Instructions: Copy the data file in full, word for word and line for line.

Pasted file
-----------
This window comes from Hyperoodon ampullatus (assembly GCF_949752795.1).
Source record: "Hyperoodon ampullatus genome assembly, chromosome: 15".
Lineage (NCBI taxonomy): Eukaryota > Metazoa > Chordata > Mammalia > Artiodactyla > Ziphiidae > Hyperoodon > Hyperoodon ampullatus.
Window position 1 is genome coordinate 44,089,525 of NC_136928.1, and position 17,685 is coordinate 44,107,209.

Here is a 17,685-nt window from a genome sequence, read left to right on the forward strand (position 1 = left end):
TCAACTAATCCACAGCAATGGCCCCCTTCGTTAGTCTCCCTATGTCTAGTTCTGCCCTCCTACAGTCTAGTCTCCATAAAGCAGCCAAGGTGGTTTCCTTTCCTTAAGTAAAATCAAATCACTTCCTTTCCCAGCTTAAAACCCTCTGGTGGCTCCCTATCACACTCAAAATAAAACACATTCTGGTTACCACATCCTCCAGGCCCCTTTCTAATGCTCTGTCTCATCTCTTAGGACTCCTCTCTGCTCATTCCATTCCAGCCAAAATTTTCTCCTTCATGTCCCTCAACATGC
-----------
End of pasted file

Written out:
This window comes from Hyperoodon ampullatus (assembly GCF_949752795.1).
Source record: "Hyperoodon ampullatus genome assembly, chromosome: 15".
Lineage (NCBI taxonomy): Eukaryota > Metazoa > Chordata > Mammalia > Artiodactyla > Ziphiidae > Hyperoodon > Hyperoodon ampullatus.
Window position 1 is genome coordinate 44,089,525 of NC_136928.1, and position 17,685 is coordinate 44,107,209.

Here is a 17,685-nt window from a genome sequence, read left to right on the forward strand (position 1 = left end):
TCAACTAATCCACAGCAATGGCCCCCTTCGTTAGTCTCCCTATGTCTAGTTCTGCCCTCCTACAGTCTAGTCTCCATAAAGCAGCCAAGGTGGTTTCCTTTCCTTAAGTAAAATCAAATCACTTCCTTTCCCAGCTTAAAACCCTCTGGTGGCTCCCTATCACACTCAAAATAAAACACATTCTGGTTACCACATCCTCCAGGCCCCTTTCTAATGCTCTGTCTCATCTCTTAGGACTCCTCTCTGCTCATTCCATTCCAGCCAAAATTTTCTCCTTCATGTCCCTCAACATGC